The TaxPayers’ Alliance is today calling on the Government to learn the lessons of past defence procurement decisions if the costs of the expected renewal of Trident are not to spiral out of control. On the publication of a report detailing a plethora of previous errors, the TPA warns that unless the lessons of those failures are learned, the successor to Trident could end up swallowing half the equipment budget, putting operational capabilities at risk and leading to the cancellation of other equipment programmes.
Criticisms of the procurement process highlighted in the 2009 Gray Report include:
- Too much equipment being ordered at too high a specification
- Systematic incentives leading to costs being underestimated as branches of the armed forces compete for funding
- Under-costing not being constrained by fear on the part of those ordering as the MoD seldom cancels orders
- Underestimation of costs leading to programmes taking longer than estimated because the MoD can't afford to build to the original timetable
- Projects overrunning so they take more time; and more time meaning more money spent while old equipment also has to be run at a significant additional cost
Lessons to be learnt from past acquisition efforts include the need for:
- A clear contractual relationship between the MoD and BAE. The eagerness of the government to transfer responsibilities to contractors has been a major cause of the problems encountered on the Astute class submarine programme. The first boats were delivered 58 months late and £1.3 billion over budget.
- Accurate cost estimates. The original manufacturing contract for the Queen Elizabeth class aircraft carriers failed to account for inflation. This was just one of the factors that has led to current cost estimates exceeding the original estimates by 80 per cent. Cost estimates should be regularly updated as the programme proceeds.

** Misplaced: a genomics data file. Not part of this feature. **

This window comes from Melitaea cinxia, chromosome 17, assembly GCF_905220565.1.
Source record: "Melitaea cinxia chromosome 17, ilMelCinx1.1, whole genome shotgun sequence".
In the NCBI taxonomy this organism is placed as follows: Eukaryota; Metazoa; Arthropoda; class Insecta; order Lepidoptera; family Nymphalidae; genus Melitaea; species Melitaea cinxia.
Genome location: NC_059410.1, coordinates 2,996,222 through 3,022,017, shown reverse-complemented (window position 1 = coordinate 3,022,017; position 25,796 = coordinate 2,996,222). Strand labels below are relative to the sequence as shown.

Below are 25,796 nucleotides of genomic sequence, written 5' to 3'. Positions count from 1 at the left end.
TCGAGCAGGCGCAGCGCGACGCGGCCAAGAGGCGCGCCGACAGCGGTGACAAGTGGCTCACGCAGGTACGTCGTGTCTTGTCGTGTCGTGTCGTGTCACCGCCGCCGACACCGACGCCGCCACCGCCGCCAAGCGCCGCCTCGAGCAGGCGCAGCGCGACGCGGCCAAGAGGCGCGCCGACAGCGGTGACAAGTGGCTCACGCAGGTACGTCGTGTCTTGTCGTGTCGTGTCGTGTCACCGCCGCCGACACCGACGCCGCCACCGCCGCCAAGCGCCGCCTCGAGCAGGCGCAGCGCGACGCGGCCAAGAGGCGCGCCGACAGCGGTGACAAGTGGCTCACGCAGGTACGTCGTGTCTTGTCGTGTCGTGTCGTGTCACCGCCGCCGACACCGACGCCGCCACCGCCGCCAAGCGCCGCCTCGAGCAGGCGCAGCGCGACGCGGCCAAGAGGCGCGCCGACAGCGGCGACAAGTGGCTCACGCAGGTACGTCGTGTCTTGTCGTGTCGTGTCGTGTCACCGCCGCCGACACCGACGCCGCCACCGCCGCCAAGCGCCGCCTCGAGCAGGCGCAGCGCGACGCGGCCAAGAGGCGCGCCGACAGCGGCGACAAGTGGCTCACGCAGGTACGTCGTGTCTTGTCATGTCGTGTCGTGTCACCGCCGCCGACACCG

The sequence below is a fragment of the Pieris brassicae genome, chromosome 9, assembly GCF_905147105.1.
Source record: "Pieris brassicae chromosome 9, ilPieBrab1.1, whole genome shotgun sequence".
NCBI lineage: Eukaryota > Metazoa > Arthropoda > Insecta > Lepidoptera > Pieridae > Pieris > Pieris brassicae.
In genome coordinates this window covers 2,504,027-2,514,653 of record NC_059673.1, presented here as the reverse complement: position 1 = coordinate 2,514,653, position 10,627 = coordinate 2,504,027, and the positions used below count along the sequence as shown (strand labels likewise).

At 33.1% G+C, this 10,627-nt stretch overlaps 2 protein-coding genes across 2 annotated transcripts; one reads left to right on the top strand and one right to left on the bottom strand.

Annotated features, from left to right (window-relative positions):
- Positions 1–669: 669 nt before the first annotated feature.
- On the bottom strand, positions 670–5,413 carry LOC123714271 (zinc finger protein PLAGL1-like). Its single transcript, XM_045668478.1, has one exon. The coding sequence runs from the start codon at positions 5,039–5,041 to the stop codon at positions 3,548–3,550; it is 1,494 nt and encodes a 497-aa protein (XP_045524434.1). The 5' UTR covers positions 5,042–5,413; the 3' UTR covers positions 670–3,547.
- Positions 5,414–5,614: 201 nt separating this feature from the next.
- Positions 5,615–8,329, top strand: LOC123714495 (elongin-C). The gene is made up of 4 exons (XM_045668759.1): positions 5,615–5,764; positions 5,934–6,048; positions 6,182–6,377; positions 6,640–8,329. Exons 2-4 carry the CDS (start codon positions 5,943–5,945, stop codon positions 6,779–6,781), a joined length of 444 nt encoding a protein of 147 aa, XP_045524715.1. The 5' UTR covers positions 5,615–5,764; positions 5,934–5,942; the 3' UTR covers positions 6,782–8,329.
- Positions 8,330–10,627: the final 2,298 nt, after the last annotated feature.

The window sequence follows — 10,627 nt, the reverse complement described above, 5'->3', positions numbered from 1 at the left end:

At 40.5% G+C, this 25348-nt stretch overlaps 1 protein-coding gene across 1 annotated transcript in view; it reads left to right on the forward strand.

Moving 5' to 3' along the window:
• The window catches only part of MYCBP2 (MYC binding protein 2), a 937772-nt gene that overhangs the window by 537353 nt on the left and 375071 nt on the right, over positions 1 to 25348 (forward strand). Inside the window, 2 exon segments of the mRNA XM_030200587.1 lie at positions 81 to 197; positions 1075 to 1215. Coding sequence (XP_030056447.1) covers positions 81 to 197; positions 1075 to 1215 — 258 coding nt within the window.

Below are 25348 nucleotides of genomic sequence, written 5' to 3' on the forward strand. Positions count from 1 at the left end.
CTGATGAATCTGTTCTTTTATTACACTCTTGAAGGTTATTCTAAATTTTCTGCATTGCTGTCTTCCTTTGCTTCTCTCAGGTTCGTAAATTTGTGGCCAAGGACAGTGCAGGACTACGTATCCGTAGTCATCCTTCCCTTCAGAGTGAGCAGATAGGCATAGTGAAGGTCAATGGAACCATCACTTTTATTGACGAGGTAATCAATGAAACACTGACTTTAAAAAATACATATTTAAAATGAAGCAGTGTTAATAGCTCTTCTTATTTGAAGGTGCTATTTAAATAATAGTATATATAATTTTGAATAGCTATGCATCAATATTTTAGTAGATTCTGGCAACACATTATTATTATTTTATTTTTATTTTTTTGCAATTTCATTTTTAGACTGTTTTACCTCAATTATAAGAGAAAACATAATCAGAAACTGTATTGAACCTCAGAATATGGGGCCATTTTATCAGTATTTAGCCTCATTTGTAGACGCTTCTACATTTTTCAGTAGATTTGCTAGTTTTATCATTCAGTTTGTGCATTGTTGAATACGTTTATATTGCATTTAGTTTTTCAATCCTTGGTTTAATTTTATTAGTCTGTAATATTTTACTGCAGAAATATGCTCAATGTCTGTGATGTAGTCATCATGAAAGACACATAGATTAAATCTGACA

- Specifications and volumes to be stuck to. Indecision by the government over which variant of the F-35B/Lightning II Joint Combat Aircraft to order cost £74 million and delayed the QE aircraft carriers by two years.
- The use of readily available technology where appropriate. The costs of the Type 26 Global Combat Ship will be be reduced by the use of "off-the-shelf" solutions.
Commenting on the paper, Jonathan Isaby, Chief Executive of the TaxPayers’ Alliance, said:
“It is absolutely crucial that lessons are learnt from previous mistakes - as well as success stories - to make sure taxpayers aren't paying the price for bungled defence contracts.
"When politicians finally sign off on Trident's replacement it will involve a huge amount of taxpayers' money while the nature of the contract means that it will have to be completed within a tight deadline in order to maintain a continuous deterrent. Too much is at stake for past mistakes to be repeated."
TPA spokesmen are available for live and pre-recorded broadcast interviews via 07795 084 113 (no texts)